The 2009 Gödel Prize for outstanding papers in the area of theoretical computer science is awarded to
(1) Entropy waves, the zig-zag graph product and new constant degree expanders. Omer Reingold, Salil Vadhan and Avi Wigderson, Annals of Mathematics, Vol 155, (2002), 157-187and
(2) Undirected connectivity in Log-Space. Omer Reingold, Journal of ACM, Vol 55 (4) (2007).
Expander graphs, which were introduced by Pinsker in 1973, are constant degree graphs in which each small set of vertices has a large number of outside neighbors. Due to the combination of high connectivity and sparsity (lowdegree), these graphs have proved to be of enormous importance to the theory of computation. It is not difficult to see that a random graph is a good expander but as one of the main applications of expanders is to replace randomness by deterministic choices it is crucial to have efficient and deterministic constructions of expanders. Early deterministic explicit constructions of expanders were algebraic in nature, often yielding graphs only of certain sizes with certain degrees.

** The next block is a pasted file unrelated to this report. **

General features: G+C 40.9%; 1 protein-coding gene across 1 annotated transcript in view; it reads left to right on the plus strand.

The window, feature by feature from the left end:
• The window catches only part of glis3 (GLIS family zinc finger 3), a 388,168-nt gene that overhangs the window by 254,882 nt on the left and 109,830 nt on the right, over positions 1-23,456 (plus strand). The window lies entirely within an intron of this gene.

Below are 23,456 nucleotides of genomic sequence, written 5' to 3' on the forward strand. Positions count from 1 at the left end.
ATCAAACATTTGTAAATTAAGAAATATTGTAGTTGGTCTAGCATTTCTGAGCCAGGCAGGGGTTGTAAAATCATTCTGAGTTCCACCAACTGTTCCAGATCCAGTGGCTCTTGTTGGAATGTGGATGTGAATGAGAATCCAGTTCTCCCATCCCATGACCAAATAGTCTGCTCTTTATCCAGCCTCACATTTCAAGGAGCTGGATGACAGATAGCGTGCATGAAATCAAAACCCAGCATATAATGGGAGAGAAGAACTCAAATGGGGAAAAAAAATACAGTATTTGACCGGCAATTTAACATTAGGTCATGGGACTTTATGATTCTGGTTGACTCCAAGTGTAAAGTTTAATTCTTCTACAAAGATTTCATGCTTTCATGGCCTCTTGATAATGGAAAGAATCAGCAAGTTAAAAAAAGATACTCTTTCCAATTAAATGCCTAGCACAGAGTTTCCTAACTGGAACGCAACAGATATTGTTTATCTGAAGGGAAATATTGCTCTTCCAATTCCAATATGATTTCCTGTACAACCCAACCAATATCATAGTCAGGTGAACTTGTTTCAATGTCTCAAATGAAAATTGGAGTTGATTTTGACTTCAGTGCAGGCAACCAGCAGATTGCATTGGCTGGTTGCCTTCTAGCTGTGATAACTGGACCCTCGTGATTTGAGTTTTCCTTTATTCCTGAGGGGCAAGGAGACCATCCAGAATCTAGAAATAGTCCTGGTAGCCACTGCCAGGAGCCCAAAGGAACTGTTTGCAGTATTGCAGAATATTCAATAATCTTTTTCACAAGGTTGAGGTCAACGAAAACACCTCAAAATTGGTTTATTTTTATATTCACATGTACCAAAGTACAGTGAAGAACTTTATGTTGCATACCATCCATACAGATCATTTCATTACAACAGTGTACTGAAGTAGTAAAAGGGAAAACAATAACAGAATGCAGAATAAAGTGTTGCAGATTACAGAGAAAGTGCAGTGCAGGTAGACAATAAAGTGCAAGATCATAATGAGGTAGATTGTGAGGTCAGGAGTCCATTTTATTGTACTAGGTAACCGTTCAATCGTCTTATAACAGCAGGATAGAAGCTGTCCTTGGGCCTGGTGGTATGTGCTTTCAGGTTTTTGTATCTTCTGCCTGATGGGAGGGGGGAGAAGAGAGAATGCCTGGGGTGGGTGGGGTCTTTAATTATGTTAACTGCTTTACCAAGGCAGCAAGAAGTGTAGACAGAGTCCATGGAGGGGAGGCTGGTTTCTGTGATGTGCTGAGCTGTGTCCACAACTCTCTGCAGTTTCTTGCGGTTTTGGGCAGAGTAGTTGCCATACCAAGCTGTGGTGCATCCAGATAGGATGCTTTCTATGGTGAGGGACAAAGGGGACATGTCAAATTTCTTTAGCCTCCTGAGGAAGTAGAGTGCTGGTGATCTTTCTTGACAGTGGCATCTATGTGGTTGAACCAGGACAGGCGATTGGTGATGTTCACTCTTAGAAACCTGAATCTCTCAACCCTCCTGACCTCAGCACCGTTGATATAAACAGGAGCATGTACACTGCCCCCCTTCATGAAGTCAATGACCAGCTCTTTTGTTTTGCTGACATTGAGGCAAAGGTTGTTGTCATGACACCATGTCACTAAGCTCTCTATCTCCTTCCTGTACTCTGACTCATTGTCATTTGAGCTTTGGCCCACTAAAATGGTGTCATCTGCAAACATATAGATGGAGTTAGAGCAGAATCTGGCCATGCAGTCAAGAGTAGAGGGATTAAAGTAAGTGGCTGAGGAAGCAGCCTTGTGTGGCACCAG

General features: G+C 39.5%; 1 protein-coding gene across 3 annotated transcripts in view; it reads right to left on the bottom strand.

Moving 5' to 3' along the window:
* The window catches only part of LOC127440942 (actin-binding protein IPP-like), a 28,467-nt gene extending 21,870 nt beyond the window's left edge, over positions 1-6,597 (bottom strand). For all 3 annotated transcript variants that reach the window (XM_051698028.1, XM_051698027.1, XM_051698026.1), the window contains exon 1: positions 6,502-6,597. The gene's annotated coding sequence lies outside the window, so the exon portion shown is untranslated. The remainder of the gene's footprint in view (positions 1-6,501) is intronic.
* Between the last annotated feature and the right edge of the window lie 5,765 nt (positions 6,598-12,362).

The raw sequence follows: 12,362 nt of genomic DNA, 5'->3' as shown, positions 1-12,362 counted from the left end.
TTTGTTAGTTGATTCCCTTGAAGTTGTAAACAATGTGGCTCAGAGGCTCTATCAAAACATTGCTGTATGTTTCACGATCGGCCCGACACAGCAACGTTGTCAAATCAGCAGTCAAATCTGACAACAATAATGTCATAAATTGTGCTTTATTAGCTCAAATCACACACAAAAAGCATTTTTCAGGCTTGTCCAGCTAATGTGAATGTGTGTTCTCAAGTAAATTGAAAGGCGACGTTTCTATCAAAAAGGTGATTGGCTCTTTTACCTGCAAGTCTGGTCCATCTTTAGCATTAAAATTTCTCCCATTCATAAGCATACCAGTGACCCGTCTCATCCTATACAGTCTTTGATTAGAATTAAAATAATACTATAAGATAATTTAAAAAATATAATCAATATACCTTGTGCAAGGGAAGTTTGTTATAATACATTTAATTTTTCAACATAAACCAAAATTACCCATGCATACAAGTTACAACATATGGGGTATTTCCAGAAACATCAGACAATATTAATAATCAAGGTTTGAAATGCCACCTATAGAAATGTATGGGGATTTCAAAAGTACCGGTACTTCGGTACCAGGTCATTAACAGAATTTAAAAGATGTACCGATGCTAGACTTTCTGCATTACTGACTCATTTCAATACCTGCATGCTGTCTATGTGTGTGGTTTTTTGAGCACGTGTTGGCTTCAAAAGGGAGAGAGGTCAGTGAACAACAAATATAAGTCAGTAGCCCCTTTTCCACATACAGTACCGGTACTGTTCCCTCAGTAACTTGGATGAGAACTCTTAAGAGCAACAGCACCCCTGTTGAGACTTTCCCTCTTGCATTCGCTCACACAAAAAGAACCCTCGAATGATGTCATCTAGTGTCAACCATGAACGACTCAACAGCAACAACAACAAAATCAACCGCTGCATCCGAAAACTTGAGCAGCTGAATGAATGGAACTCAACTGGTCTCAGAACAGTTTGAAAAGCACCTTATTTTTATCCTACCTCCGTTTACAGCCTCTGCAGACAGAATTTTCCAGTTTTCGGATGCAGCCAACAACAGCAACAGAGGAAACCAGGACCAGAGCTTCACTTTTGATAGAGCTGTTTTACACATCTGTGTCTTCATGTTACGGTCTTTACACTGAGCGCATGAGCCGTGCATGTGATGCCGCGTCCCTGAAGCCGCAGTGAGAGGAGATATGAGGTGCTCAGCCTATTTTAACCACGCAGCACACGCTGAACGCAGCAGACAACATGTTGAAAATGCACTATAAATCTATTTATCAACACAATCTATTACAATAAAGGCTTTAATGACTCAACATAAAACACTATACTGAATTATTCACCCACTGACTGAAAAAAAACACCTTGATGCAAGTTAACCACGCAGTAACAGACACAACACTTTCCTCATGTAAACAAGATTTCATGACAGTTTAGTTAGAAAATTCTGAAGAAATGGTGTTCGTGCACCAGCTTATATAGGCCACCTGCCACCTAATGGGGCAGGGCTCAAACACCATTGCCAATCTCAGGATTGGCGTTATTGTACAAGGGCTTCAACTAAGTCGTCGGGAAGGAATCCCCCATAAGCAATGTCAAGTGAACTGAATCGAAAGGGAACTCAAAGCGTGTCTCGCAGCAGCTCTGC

The first of the two awarded papers gives a completely combinatorial explicit construction of a rich family of expander graphs. The key to the construction is the introduction of the Zig-Zag graph product that makes it possible to iteratively construct large expanders from smaller expanders preserving degree and connectivity. In addition to enabling the construction of expanders, this tool has proved remarkably useful in other contexts as well.
The second awarded paper uses the Zig-Zag graph product to solve one of the most famous and fundamental de-randomization problems in computational complexity theory: to deterministically and efficiently determine connectivity, find whether there is a path between two nodes, in undirected graphs. This problem is easy to solve deterministically for expander graphs. The idea for solving it for general undirected graphs is to reduce the connectivity of a general graph to that of an expander graph. The key observation is that any connected graph is a (very) weak expander and iterating an operation like the Zig-Zag product makes it possible to turn the graph into an expander of only moderately larger size. The new algorithm for undirected connectivity is oflogarithmic space complexity, proving that L = SL, resolving a 25-year-old open problem.
Finally, the set of ideas used in these two papers have already been used to obtain other spectacular results, the most prominent being a new combinatorial proof of the PCP-theorem by Dinur. Other advances are sure to come.